The effect of educational technology on attitudes towards learning STEM




Ronit Ben-Bassat Levy


Many young students are reluctant to study science, technology, engineering and mathematics (STEM). The Ministry of Education in Israel supports educational activities to change this situation with a new curriculum that consists of the use of: the Scratch visual programming environment in the 7th grade, robotics activities in the 8th grade, and computer security (“cyber”) in the 9th grade. The presentation will describe our research on the use of Jeliot (program animation), Scratch, and robotics in middle schools, focusing on their effect on the attitudes and motivation of students, and from there on their intentions to continue the study of STEM.



Seminario eMadrid "Aprendizaje de la programación". El efecto de la tecnología educativa en las actitudes hacia el aprendizaje S from eMadrid net on Vimeo.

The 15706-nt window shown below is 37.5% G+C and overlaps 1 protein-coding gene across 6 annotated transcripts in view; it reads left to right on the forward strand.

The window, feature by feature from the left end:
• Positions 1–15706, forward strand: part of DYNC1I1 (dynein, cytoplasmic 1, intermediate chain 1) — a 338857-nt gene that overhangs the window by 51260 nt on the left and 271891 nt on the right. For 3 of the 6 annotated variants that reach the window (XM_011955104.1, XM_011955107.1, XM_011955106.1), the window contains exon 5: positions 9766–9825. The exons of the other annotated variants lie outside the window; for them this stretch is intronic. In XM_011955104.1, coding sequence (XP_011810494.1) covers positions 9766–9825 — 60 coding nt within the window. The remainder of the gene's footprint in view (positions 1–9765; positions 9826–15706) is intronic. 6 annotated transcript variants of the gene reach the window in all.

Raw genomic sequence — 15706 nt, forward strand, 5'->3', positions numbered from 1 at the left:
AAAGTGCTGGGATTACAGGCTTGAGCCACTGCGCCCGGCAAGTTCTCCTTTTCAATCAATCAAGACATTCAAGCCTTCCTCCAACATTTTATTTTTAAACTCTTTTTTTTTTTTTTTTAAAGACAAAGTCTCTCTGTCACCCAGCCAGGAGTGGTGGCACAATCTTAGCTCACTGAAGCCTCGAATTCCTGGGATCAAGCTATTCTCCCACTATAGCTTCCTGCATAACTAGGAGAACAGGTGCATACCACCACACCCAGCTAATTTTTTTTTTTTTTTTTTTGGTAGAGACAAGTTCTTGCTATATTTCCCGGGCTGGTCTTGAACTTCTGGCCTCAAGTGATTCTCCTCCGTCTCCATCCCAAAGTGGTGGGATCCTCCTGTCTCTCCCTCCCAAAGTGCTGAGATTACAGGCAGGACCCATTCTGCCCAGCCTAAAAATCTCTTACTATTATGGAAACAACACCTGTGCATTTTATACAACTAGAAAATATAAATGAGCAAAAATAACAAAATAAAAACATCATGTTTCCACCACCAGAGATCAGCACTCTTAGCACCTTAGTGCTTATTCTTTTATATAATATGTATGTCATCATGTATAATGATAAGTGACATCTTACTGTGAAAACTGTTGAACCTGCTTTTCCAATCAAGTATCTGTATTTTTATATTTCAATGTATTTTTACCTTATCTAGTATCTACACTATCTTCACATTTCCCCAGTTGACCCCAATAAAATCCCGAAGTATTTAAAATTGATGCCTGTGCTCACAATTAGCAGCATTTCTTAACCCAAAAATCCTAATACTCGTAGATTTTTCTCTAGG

Author's biography

Ronit Ben-Bassat Levy

Ronit Ben-Bassat Levy received her MSc and PhD degrees at the Department of Science Teaching of the Weizmann Institute of Science, Israel. Her thesis research concerned the Jeliot program animation system: how it facilitates learning by students, and how teachers integrate this educational technology into their practice. Ben-Bassat Levy currently holds three positions: (a) director of the teaching certificate program at the Weizmann Institute; (b) secondary school teacher of mathematics and computer science; (c) researcher in the Department of Science Teaching. During postdoctoral work at URJC-Madrid, Ben-Bassat Levy developed a Problem Solving Teaching Guide and investigated its impact on students. Her current research looks at how learning computing can improve the motivation of middle-school students to study STEM (science, technology, engineering, mathematics).

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